One of the saving graces for having a small one bedroom village house is the amount of space that needs to be managed and maintained. Petite is our new “normal.” For many of the older generations, and for people like us who desire
maison secondaire, small is desired. Not only it is easy to “lock and leave” but the simplicity of the size and design makes it easier to adjust to a different rhythm.
In most of the village homes, presumably
designed in medieval times, the kitchen is found on the ground floor together with the main dining area. The ground floor location is significant because of the regular visits to the market. One does not have to go the upper floors dragging a basket
of meat and vegetables (particularly potatoes) every day or every other day. And eating at the same level is preferred for easy serving. Form follows function as my architect friends would say. Often, the salle de bain (shower
or bathing room) and a separate toilet are also found on the ground floor near the kitchen. This allows for more efficient and cost effective plumbing. Ours includes a toilet and, amazingly, a large hot water tank.
floor (called first floor in Europe) is the salon or the living area where one finds a place to sit and watch TV. The sofa easily turns into a bed. It’s not much of a sofa but looks and functions more like a futon. First daughter uses
this as the girls’ room with the attendant clutter that comes with territoriality. The upper floor contains the only bedroom and a full shower and toilet. I claim this but, with a generous heart, I share with my husband.
Because of the intimate layout, cleaning the place is pretty straightforward. We start at the top with the bathroom then the bedroom and move floor by floor. With the three of us at work, it takes less than a day. First daughter
has become an expert on bathrooms while second daughter has mastered sweeping and finishing floors– with brooms, mops or cleaning wipes. If they were being paid, it may be considered child labor; but in this part of the world, they understand and
assume their roles in keeping house.
This collaboration extends to kitchen work. We all contribute to having a good meal. The girls are usually involved in food shopping whether it is the grocery in the next village or the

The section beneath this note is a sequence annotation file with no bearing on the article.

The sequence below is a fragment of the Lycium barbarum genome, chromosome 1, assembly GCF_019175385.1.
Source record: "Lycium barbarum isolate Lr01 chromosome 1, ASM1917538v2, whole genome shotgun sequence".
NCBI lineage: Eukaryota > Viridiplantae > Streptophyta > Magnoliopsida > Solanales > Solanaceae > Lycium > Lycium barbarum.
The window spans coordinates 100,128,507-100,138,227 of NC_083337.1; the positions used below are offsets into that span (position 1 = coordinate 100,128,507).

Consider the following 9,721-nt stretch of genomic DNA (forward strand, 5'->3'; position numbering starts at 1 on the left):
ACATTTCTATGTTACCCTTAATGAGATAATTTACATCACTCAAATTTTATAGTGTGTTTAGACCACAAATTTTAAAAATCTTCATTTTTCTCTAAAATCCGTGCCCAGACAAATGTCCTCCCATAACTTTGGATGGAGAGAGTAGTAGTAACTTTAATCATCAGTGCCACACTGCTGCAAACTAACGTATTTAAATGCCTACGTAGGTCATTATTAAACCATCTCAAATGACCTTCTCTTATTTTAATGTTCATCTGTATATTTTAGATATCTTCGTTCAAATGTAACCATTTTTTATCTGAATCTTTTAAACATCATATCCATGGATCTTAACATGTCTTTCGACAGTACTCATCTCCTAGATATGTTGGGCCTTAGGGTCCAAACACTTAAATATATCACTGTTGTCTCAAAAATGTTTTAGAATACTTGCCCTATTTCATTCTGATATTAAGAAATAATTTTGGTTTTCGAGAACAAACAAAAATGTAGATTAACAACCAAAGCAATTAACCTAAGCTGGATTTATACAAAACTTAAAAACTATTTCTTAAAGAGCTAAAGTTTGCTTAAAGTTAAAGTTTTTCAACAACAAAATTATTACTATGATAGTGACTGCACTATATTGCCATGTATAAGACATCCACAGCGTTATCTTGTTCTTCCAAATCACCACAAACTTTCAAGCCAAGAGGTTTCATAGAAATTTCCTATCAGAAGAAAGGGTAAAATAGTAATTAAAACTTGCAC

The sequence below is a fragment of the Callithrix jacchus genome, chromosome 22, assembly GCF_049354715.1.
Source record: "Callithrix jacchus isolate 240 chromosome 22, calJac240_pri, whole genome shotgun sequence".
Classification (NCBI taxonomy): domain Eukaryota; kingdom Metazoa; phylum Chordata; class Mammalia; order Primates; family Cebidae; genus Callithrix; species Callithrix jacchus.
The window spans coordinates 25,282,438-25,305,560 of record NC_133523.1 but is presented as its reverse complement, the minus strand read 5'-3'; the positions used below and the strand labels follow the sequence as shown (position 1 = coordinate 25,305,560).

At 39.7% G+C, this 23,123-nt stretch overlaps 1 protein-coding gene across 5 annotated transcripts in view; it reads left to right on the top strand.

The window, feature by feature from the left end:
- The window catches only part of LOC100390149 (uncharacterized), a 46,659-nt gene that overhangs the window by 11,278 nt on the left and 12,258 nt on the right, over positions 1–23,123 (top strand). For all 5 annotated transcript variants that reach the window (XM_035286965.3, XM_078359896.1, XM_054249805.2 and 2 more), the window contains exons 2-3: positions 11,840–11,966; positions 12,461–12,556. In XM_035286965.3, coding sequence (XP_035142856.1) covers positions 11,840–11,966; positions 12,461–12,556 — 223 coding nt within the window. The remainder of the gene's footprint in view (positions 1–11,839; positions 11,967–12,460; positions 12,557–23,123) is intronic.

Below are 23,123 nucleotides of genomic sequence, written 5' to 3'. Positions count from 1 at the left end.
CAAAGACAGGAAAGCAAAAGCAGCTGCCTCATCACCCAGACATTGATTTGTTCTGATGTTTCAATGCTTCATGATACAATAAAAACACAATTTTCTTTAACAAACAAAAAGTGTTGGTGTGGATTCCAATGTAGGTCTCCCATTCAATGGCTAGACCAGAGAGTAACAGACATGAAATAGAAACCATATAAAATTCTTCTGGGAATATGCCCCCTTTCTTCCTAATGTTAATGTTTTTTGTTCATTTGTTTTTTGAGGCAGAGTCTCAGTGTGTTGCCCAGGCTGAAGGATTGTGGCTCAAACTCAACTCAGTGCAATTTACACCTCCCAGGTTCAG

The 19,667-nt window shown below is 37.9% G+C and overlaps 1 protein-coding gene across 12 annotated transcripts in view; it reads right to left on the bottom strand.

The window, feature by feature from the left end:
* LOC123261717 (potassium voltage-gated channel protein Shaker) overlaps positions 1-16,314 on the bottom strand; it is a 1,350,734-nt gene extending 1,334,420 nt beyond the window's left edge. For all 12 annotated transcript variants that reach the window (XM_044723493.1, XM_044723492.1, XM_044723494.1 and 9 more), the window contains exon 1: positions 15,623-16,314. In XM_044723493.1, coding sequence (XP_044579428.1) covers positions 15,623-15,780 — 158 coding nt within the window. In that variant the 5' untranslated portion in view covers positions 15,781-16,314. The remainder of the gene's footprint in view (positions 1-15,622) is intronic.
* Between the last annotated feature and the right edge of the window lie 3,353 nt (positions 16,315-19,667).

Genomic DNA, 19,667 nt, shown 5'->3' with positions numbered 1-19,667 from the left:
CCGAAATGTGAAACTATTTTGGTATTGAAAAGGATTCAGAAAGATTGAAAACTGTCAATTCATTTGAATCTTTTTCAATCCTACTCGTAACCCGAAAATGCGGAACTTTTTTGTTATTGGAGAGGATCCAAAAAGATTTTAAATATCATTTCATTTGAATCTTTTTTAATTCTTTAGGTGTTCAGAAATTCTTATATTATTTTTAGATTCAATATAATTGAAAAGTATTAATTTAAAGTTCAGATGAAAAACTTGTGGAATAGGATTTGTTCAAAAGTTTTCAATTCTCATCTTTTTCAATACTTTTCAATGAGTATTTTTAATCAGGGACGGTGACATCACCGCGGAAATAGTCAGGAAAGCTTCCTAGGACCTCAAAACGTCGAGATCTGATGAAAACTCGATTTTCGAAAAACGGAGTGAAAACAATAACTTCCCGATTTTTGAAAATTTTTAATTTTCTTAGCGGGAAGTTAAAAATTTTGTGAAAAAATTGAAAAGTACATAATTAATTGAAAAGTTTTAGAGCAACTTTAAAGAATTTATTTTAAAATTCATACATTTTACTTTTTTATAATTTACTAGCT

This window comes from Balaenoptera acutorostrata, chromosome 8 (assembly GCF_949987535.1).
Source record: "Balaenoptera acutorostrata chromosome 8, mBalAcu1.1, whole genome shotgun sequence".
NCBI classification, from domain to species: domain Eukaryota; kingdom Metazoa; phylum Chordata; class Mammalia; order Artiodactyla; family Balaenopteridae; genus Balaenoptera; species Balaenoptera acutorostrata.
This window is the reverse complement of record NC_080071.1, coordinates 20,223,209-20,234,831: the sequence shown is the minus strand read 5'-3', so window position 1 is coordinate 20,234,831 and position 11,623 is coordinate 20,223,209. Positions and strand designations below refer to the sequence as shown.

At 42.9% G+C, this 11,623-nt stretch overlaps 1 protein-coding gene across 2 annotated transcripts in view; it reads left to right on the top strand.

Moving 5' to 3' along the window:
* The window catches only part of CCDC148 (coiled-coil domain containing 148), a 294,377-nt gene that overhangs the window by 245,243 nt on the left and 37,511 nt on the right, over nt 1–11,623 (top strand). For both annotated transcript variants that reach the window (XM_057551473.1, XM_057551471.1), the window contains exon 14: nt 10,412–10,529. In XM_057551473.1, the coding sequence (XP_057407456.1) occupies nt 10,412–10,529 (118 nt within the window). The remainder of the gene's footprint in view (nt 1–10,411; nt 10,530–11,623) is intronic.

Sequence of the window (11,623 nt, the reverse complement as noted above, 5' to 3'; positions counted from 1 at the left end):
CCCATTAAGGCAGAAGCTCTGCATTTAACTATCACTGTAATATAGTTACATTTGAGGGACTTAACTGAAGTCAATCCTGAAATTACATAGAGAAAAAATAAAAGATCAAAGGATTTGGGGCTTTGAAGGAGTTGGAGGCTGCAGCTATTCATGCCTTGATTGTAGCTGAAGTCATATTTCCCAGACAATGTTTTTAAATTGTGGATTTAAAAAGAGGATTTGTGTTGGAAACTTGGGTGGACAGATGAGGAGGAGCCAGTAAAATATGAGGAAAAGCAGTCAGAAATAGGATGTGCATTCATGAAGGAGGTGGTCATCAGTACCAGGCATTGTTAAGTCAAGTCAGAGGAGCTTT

weekly markets. I truly believe they take their food more seriously here than back in the U.S. And because they need and want to eat well, they are active in cleaning up. Doing dishes, washing pots, wiping counters, taking out trash
and recycling etc are all part of the home dining experience.
There are challenges, I must admit. With one full bathroom and a teenager in the house, stealing mirror time has been a source of arguments. We agree on the chronological
order of showering to make sure that all have a chance at the hot water. And thank goodness for two toilets (or w.c. meaning water closet). When I first was looking at homes for sale, I often wondered why a two or three bedroom house would only
have one w.c. and one shower/bath. A real estate agent once informed me that, for an ancient village house, I would be lucky to find one that has w.c. inside the house. I see.
There is an appalling lack of storage space.
We have been reduced to utilizing every nook and cranny. Our household’s tools are located under the corner of the circular stairway as well as our makeshift wine cellar containing domaine du vin finds. The salon has a caisse d’armoire
(or closet structure) shielded by curtains and which is full of the girls clothes and linens (in huge plastic containers). And we have several “under the bed” storage units. This constraint has made us realize the relative value of
material possessions and to act upon it. Thus, the many trips to Emmaus which is the Goodwill equivalent of France.
A greater discomfort, however, is the limited privacy afforded to each one of us. With each room in each floor
serving a major function, there is no escape other than going outside for some private time. In a separate, stressful world, this may be a problem. Not here and not now. We take pleasure in our esprit de corps and we, consciously, unite
towards a common pursuit of joie de vivre. C’est la vie indeed!